March 06, 2019

Creating the Vision

A lavish double staircase, furnished bookshelves, a pristine grand piano and a glittering chandelier grace the stage of the Ardis Krainik Theatre. Surtitles are displayed above the screen and a radiant beam of light shines onto the center of the stage. However, the lyrics go unsung. The red velvet seats are empty.

This isn’t your typical run-of-the-mill opera experience, but each summer, during Lyric’s “off-season” the theatre is still very much in use.

So what exactly happens during off-season at the opera? Much like the world of sports, team Lyric is always practicing and prepping for the next line-up of shows. While artists have their own schedules to prepare for the upcoming season, the rest of the opera house undergoes a series of fast-paced tech weeks--one for each show. These highly-intensive weeks include lots of manpower from stage hands and the technical department, and a lot of creativity from the brilliant minds behind-the-scenes of each production. 

A typical week includes transporting large-scale set pieces backstage, building the set as if it were opening night, and testing technical cues for each act — a process that can take two or three days! A technical week is one of the most important weeks for a production, and happens long before audiences step foot in our theatre or before singers even begin to rehearse arias onstage. 

“Basically, at any given time we have two to four shows in the building,” says Lyric Technical Director Michael Smallwood. “We simply do not have room for all eight shows. So each week we completely take apart the sets and store them in shipping containers. We have a yard on the south side where we store over 400 of these [and] each show is usually between four to nine containers.” 

While warmer months involve a lot of long days, the season is just as hectic with multiple shows running at a time. 

“We bring these back into the opera house during the season on days when we have extra time on the stage,” says Smallwood. “Then we put them back together in time for rehearsals onstage.”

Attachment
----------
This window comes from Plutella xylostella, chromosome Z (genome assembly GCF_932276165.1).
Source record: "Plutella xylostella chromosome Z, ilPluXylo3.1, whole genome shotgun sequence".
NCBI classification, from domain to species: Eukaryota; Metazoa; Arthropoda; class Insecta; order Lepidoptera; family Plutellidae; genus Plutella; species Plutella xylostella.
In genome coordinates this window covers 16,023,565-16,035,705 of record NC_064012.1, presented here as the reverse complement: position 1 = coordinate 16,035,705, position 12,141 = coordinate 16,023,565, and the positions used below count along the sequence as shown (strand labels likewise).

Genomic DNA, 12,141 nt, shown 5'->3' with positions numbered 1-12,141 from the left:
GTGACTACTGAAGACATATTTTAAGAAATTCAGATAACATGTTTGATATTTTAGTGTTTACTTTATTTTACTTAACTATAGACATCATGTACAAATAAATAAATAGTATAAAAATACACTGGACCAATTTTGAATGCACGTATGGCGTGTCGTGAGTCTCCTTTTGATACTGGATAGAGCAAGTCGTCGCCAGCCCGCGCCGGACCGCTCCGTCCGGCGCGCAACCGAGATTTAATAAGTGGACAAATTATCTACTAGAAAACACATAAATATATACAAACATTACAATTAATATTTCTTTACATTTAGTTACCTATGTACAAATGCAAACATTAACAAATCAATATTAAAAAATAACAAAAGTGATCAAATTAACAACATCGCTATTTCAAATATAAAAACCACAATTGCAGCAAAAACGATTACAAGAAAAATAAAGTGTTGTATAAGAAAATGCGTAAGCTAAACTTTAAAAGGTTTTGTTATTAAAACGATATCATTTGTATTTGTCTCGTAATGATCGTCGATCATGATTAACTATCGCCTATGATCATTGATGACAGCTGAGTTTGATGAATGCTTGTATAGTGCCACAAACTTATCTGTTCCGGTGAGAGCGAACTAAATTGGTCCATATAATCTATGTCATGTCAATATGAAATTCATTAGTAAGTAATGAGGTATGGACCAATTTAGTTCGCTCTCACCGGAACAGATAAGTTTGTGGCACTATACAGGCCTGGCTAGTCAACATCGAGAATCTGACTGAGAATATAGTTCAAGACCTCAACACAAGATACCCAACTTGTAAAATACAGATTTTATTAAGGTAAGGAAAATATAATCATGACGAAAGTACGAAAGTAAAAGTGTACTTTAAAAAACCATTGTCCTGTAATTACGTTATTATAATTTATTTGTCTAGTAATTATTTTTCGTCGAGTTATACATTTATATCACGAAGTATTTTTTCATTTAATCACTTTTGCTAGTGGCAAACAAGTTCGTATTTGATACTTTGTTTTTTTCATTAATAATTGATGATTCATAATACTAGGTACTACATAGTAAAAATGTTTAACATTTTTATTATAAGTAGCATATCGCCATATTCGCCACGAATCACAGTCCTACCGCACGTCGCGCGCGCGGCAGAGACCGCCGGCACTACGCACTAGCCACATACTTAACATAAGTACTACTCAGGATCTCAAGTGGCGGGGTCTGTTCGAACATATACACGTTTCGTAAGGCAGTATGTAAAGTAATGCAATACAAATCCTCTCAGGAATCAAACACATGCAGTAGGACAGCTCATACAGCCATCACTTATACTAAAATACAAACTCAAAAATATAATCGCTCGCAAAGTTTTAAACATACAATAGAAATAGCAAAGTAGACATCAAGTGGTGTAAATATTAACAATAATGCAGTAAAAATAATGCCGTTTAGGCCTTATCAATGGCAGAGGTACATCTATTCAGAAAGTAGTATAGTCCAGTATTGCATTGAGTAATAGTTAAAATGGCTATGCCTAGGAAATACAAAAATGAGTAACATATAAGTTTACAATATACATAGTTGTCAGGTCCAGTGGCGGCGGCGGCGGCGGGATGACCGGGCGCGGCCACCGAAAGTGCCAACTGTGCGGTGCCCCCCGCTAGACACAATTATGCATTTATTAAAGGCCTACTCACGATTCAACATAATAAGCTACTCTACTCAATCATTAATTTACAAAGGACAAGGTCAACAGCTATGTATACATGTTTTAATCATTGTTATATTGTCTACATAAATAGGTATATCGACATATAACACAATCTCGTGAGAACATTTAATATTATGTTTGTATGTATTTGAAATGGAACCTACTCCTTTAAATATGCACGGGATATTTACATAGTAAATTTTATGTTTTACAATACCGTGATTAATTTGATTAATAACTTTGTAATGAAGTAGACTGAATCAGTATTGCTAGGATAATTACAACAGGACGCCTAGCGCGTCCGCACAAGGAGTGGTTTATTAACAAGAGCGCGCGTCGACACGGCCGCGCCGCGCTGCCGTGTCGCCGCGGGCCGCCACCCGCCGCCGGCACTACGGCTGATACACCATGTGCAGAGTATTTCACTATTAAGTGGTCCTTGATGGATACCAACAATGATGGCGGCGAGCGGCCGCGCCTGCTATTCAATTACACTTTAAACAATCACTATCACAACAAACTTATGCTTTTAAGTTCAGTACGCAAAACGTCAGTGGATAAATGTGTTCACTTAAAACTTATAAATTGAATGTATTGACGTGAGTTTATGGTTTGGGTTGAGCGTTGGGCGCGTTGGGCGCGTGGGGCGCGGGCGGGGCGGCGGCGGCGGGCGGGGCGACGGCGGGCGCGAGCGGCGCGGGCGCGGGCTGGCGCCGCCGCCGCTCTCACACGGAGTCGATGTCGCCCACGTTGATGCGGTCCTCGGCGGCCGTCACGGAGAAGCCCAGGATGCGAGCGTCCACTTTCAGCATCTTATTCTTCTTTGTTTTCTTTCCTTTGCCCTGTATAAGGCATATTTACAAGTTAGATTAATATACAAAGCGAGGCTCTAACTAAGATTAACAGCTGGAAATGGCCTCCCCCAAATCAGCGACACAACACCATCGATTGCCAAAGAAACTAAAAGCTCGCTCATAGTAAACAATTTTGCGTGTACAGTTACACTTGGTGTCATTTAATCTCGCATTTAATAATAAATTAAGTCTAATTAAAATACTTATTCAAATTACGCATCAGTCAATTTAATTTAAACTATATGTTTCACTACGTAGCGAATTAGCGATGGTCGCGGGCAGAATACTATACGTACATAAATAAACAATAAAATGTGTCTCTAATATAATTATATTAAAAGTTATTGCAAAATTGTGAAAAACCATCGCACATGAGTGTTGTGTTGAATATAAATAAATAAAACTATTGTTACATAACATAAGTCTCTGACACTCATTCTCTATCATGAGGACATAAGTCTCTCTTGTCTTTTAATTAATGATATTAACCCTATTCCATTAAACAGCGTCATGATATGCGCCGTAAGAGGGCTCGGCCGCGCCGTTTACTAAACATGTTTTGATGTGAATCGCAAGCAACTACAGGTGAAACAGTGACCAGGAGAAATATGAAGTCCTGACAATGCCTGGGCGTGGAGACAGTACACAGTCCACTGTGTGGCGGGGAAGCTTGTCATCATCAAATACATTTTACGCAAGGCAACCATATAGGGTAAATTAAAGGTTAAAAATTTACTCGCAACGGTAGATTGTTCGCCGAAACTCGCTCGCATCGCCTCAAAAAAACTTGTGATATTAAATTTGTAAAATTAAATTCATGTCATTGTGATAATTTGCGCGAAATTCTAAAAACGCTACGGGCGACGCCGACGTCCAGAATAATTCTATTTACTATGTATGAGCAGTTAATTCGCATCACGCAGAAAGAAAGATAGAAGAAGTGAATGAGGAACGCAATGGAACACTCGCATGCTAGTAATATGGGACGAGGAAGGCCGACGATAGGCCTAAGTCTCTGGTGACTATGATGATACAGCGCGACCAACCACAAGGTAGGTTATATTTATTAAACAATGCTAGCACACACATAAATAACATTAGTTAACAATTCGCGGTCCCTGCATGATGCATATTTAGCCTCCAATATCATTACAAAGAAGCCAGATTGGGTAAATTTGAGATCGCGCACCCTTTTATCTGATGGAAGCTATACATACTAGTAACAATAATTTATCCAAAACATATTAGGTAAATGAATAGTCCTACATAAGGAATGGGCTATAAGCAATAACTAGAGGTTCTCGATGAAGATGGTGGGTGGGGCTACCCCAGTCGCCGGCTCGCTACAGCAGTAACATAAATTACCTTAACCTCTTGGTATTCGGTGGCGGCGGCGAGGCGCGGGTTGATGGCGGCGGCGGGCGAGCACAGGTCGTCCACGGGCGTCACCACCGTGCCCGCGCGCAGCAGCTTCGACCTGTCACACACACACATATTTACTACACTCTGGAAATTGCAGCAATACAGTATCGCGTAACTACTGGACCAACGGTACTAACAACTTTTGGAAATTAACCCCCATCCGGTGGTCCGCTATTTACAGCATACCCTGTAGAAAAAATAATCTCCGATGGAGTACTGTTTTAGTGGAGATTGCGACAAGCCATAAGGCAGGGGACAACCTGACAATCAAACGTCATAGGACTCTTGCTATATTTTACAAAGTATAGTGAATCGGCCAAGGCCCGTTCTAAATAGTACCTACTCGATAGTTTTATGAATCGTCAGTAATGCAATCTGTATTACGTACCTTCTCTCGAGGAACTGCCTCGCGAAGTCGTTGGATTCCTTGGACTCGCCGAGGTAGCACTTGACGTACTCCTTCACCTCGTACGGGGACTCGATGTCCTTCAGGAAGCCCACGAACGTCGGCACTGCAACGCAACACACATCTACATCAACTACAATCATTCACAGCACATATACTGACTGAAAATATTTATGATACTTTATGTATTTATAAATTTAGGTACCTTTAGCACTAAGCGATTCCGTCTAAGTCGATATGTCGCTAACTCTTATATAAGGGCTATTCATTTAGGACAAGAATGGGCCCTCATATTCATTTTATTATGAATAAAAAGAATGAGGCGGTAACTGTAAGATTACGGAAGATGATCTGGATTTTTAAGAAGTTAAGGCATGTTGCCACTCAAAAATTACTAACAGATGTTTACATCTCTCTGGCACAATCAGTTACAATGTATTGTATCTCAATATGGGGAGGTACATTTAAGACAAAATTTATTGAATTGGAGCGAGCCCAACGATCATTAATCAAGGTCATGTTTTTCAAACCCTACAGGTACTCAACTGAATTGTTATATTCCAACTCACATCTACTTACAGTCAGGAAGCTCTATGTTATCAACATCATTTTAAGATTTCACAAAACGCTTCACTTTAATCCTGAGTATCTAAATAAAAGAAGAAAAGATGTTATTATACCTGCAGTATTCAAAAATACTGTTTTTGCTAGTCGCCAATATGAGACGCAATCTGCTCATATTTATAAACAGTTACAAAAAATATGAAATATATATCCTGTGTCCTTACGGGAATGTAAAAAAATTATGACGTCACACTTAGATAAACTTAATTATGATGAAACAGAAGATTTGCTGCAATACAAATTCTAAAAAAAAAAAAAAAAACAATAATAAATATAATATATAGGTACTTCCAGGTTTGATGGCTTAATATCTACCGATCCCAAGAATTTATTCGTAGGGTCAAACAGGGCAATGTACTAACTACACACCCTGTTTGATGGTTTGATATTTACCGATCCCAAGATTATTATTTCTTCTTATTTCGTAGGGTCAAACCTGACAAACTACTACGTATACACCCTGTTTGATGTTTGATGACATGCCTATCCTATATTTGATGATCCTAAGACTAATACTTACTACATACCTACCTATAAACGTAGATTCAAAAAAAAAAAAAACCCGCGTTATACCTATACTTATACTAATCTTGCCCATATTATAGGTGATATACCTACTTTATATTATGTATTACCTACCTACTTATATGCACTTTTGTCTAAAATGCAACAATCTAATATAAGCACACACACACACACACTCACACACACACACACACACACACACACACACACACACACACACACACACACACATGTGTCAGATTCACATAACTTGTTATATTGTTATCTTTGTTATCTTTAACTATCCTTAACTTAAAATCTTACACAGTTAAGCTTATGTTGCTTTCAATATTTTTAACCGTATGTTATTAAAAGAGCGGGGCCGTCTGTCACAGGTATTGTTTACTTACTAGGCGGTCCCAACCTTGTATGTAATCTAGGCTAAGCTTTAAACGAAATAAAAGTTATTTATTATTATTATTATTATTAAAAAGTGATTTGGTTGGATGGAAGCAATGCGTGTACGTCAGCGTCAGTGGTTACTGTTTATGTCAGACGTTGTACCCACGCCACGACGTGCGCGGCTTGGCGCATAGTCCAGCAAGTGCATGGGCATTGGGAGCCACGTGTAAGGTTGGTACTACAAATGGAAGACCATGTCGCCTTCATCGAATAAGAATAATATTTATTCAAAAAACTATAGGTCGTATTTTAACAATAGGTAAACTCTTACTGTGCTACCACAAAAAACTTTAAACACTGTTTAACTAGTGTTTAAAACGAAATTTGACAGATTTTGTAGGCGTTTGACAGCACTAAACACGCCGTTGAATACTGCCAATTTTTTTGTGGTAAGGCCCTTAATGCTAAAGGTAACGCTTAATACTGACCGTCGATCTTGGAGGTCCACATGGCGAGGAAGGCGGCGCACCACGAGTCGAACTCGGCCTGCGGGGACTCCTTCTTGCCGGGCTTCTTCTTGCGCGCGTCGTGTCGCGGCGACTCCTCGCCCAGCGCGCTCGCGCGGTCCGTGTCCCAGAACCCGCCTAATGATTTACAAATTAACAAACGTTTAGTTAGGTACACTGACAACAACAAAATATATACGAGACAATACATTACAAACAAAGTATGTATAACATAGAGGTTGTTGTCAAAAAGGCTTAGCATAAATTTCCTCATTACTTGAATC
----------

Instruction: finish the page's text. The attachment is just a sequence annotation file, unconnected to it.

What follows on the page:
Director, set designer, lighting designer, and stage manager come together to watch the concepts of their show become a reality. While no performers are included in summer tech weeks, a group called light-walkers are used to roam the stage as directed, in order to model blocking and lighting cues. 

The production teams spend their days working through a vast array of puzzles and opportunities — whether it be set design interacting with light projections from world premiere opera Bel Canto, the dark, gritty set of Wozzeck, the sumptuous scale of The Merry Widow or the never-before-seen magic of Barbara Gaines’s season opener The Marriage of Figaro.

“Obviously the new productions — FigaroWozzeck, and Bel Canto — present the most construction challenges since they have never been put all together before. Each show, of the eight, has a few special tricks whether it be a fountain, a trap through the floor, an extremely heavy flown piece, or a special lighting setup that won't ever even been physically seen,” Smallwood says. “They all have their special intricacies.” 

As the summer comes to a close, Lyric will wrap up this process and prepare to open its doors to you for the September 26 opening night of the season’s first opera, The Marriage of Figaro.  Come join us and see how the hard work and preparation has paid off!

Behind the Opera with Barbara Gaines: The story of THE MARRIAGE OF FIGARO


New Lyric Opera production generously made possible by The Negaunee Foundation, the Abbott Fund, Randy L. and Melvin R. Berlin, Exelon, JPMorgan Chase & Co., and Sylvia Neil and Daniel Fischel.

Figaro Costume Sketches Courtesy of Susan Mickey